Sometimes what a client needs is pretty obvious. Anyone can see it. And as you’re not shackled by the old idea that ‘therapy must never be directive’, you come straight out with your wonderful suggestion, re-frame or clearly ‘spot on’ (to you) piece of sage advice.
And what happens?
They nod politely. “Yeah, yeah, I’ll try that…”
But you know they won’t. And you sense you’ve blown it.
What has happened?
What you’ve said to them – even though it may be exactly what they need – doesn’t feel valuable to them. Direct advice giving tends to diminish the perceived value of that advice. What do I mean?
Take my advice (but only if it’s worth something!)
We value stuff that:
- is rare (who would value a diamond if they grew on trees?)
- we’ve had to work for (the more effort we’ve put in, the higher the value)
- is obviously highly valued by others (social effect).
Psychotherapy involves both learning and teaching. The client both teaches and – ideally – learns from their therapist. You may know exactly what your client needs, but how do you deliver that advice so that it’s deemed valuable enough to act upon? Even diamonds can be mistaken for common stones.
3 psychology techniques that will increase the influence of your suggestions
1. Dress up the advice
Rather than a direct piece of advice:
“My advice to you, young man, is that you should stop doing that”
Develop a formulation such as:
“Later on [make them wait for it], I’d like to share an idea with you to see what you think. It’s a bit unusual [implies rarity] and it might not make sense to you at first…” [implies they will have to work a bit for it]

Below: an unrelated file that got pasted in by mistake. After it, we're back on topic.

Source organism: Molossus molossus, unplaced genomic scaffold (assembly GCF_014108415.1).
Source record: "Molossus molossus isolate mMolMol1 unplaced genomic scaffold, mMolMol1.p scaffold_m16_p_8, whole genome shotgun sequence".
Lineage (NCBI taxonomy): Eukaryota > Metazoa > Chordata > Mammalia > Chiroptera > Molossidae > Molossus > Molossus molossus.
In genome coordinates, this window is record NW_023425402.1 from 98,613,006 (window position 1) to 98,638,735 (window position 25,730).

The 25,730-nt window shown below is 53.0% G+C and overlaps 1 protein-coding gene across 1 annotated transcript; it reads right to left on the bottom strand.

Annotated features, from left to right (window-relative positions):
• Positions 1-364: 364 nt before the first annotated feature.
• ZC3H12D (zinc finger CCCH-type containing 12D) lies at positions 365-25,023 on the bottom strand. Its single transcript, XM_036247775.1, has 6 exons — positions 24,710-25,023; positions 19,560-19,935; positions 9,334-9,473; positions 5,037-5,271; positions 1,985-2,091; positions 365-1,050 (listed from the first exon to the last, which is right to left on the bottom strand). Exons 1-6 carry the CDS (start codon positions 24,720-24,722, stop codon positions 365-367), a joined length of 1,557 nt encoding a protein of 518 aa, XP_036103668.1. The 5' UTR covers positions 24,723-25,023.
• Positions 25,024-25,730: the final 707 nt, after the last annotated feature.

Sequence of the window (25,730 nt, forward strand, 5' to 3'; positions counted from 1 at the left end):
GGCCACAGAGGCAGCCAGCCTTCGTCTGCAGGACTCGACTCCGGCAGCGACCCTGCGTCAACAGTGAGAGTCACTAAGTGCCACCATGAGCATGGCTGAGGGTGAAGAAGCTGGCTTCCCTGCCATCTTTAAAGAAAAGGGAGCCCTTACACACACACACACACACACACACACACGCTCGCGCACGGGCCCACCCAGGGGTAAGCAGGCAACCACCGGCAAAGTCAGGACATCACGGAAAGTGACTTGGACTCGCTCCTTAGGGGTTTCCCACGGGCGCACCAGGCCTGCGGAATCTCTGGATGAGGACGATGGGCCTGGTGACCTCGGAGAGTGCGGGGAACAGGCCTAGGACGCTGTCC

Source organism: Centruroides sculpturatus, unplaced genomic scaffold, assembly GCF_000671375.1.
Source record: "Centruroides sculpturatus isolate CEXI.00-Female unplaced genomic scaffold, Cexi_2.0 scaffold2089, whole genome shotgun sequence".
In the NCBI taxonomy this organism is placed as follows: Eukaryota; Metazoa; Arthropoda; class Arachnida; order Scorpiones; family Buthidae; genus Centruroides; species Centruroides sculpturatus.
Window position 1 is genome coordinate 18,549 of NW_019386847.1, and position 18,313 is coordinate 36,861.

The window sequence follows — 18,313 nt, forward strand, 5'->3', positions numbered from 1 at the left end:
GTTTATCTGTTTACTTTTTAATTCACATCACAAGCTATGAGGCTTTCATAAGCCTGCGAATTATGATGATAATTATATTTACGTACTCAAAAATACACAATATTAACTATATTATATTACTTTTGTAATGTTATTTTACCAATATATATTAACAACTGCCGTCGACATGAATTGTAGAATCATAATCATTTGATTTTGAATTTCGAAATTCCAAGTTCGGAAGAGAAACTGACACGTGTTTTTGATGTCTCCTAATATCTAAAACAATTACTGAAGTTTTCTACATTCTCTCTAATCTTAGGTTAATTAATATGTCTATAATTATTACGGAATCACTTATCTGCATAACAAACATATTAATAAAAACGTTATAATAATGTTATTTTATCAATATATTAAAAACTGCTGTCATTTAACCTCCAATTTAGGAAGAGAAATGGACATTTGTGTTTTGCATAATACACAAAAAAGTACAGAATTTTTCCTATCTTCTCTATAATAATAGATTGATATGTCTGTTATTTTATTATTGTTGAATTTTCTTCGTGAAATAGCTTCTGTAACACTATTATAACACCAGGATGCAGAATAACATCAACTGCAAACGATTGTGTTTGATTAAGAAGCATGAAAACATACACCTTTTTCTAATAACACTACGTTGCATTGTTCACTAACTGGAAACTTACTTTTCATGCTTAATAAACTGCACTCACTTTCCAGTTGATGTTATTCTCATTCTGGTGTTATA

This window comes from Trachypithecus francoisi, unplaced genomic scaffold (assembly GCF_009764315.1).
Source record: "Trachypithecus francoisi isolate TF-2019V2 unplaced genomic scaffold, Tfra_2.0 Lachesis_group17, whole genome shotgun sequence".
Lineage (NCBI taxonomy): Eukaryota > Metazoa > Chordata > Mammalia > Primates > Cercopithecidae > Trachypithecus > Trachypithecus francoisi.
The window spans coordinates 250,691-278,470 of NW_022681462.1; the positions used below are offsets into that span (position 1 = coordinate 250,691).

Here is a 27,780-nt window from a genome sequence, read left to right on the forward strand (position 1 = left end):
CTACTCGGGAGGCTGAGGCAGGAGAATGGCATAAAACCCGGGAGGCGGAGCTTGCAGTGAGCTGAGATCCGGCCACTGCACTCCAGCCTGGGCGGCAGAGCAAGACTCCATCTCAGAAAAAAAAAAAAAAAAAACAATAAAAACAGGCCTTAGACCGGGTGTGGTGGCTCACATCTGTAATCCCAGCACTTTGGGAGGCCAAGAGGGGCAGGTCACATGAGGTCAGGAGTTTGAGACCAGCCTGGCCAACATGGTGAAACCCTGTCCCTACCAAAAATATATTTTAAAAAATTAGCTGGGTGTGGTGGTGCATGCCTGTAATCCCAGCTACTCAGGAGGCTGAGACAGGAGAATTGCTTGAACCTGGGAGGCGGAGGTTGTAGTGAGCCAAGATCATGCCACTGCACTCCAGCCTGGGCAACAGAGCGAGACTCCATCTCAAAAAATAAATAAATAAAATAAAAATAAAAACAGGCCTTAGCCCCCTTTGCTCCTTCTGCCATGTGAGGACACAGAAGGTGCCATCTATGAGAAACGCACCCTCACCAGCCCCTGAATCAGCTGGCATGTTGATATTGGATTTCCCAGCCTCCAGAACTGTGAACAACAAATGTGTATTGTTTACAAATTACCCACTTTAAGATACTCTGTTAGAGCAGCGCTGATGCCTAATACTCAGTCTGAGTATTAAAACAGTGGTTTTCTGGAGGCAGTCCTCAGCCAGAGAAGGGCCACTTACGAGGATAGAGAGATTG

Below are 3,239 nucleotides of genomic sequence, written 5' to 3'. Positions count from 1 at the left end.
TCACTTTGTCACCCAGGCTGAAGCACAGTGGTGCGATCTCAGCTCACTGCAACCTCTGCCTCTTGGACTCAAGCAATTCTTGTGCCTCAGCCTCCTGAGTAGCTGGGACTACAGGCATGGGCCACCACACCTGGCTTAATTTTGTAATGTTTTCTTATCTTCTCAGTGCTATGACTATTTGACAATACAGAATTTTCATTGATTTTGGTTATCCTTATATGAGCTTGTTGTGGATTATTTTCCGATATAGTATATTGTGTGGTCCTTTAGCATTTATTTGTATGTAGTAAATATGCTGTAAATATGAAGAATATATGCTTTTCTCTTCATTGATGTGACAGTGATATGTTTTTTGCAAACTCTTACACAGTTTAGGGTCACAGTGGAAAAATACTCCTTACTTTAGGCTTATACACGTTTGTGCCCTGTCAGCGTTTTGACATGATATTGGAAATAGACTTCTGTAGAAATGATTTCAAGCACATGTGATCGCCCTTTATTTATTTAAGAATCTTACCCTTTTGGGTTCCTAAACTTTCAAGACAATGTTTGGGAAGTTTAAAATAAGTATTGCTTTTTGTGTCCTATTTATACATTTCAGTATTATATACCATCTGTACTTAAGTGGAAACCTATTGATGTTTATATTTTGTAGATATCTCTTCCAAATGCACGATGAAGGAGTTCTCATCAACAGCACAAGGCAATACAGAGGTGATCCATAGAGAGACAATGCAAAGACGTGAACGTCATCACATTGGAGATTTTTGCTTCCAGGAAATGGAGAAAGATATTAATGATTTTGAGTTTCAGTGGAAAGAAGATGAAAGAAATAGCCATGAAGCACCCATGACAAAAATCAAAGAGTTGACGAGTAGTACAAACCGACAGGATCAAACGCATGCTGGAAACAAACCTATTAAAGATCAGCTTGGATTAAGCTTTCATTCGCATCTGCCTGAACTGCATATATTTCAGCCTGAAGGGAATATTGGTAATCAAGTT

2. Tell them how valuable others consider your suggestion to be
People are more ready to try something that others have tried (and found successful) before them. You can use examples like:
“Four of my clients in the past few months have done what I’m asking you to do, and later told me that they thought it was the best thing they ever did!”
“So many people have now successfully used this approach that it has almost become a standard way to tackle this issue”
3. Use metaphor
Metaphor allows you to give advice without seeming to give advice – thus rendering your advice both more palatable and more valuable to your client. The listener has to ‘work for it’ through making the link themselves, in their own mind. And that makes it more effective than if you just tell them outright.
I once worked with a man who was still eaten up with resentment over being laid off work years before. I didn’t tell him to “Forget about it! It was a long time ago!” (direct advice, and clearly what he needed to do). While he was in trance, and without mentioning lay-offs, work, redundancy, or anything directly related like that, I told him a story of a man who’d been forced to carry a heavy burden for a long time, and then discovered that he could put the burden down and “leave it far behind”.
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